The Empirical Bookman

by Jaime Frontero

#104, 1 October 2007

The Hunt Redux: Ode to a Golden Age ...

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I have an uncharacteristically short revelation of sorts today. Three of them actually. So pay attention, because I'm only going to note them once and explain them once - and then we will continue to plod along as though we all get it, all understand it fully, and it has become a linchpin to our comprehension of how one sells books. (Or any collectible, for that matter.) And to whom. Ready?

The Golden Age of Collectibles is Twelve.

There - I've said it. What does it mean? Well, taken by itself it means that we are all imprinted with the wild and irresponsible desire to own things that are of no earthly use to any of us, when we are at our wildest and most irresponsible. That is, when we are about twelve years old.

But this is only a mildly interesting piece of information - until we don our magic robes, and add the next part of the Arcana of the Trade to our understanding:

The Golden Age of Money is Forty-five.

So what does that mean? It means this: There is a window of opportunity in the life of anyone who collects anything, during which we as sellers may extract the maximum amount of cash from them. This window is roughly 10 years wide, extending from when their income begins to peak until they start running scared on retirement, and feel the need to sock their money away for that purpose. So, more or less, our target market is buyers between the ages of 45 and 55. We will never get better, we will never sell better books, and we will never make more money, unless and until we conquer that market.

As a general rule, the best way to conquer that market is to train it. That is, one must find collectors "in the bud" and bring them along to full bloom. There are very few non-collectors destined to wake up one morning consumed by the unquenchable desire to own a signed copy of On the Road. And even if there were, why would they buy it from you? One must identify the interest for hip culture in a customer, and reinforce the desire over time - from Bukowski back through Kesey by way of the firsts of Allen Ginsberg and Burroughs, with perhaps a side-trip to an early Cellini autobiography - until the moment is ripe. When the Kerouac is needed it will appear. Confidence.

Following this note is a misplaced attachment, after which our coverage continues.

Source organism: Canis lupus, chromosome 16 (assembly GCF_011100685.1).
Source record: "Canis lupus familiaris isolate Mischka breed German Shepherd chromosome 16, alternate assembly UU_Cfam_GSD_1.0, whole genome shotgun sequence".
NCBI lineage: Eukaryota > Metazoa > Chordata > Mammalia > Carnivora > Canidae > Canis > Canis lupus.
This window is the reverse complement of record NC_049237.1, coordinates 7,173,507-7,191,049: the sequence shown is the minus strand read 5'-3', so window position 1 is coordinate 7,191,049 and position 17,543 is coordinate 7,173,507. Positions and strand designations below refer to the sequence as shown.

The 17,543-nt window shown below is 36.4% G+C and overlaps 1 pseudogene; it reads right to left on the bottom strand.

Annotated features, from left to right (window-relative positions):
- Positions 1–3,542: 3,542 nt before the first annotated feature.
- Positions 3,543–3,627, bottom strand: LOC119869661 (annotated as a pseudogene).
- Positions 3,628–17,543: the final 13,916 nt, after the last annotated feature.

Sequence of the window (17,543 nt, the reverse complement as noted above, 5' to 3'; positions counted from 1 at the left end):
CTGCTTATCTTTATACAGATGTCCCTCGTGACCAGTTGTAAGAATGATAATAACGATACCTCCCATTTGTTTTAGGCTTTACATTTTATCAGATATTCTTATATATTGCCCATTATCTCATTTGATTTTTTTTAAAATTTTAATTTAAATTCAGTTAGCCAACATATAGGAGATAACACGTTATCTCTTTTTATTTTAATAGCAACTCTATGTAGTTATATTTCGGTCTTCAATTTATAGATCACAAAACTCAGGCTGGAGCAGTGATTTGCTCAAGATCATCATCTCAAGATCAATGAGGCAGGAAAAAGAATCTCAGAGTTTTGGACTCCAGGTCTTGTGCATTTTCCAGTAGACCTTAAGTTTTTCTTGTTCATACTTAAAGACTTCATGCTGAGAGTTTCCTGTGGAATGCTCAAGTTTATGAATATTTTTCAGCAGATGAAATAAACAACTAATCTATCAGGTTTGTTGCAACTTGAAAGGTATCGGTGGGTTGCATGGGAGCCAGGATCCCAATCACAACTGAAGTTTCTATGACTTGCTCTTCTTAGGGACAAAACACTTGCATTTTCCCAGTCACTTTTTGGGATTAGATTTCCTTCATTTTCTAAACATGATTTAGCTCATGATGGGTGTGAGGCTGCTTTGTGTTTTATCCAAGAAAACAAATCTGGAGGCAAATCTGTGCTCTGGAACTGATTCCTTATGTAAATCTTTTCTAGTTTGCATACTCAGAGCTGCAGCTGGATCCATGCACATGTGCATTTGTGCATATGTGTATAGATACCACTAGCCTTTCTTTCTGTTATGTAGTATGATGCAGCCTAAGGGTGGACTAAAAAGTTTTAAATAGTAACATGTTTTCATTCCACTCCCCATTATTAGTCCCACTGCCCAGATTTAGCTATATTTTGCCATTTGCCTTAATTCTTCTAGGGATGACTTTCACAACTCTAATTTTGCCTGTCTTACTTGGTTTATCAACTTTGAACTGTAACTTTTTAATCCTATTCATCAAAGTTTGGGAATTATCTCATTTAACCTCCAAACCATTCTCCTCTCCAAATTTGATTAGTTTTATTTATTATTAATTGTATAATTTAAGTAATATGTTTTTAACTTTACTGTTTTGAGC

When I was twelve, the Jaguar Motor Car Company produced a little rocket they called the E-Type. Migod I loved that car. It cost $2,000 new - and only 15 years later I paid $3,800 for a really nice one. Today, that really nice one will set you back $30,000 to $40,000 because all those 12-year-olds are at the very end of their peak disposable income years, and the competition is fierce. The car may hold its value as we retire and/or die off, but there won't be anywhere near as many of them sold. Have you noticed that the Shirley Temple collectibles aren't doing quite as well as they were 20 twenty years ago?

Therefore: Our target for buying today - those things we can turn the quickest and which will give us the best profit - are those that 12- year-olds lusted for in 1975. And mark this: It is not required that these things were new in 1975 - only that they were desirable, and desired. In fact, it may be the best indicator of a serious collector-to-be that at that age he or she wants something already old. Example: In the past few years I've sold two copies of The Wonderful Wizard of Oz to people in their early fifties - one a pure first state and the other mixed. I've spent years selling books to each of them and have developed good relationships - but one of the first questions I asked at the very beginning (as I've asked all my customers) was: "What did you read when you were 12?" How old were they when that book was published?

So yes, let's get back to books. Who buys them? How does this fit with our newfound understanding of these Golden Ages?

Basically, you've got three kinds of people to sell your books to on the internet - Readers, Collectors and Dealers. In a B&M store you can add Display Buyers - interior designers, real estate agents, set designers and the like - but they want to see the books and (usually) matching sets they buy and don't cruise the 'net with any reliability.

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Questions or comments?
Contact the editor, Craig Stark

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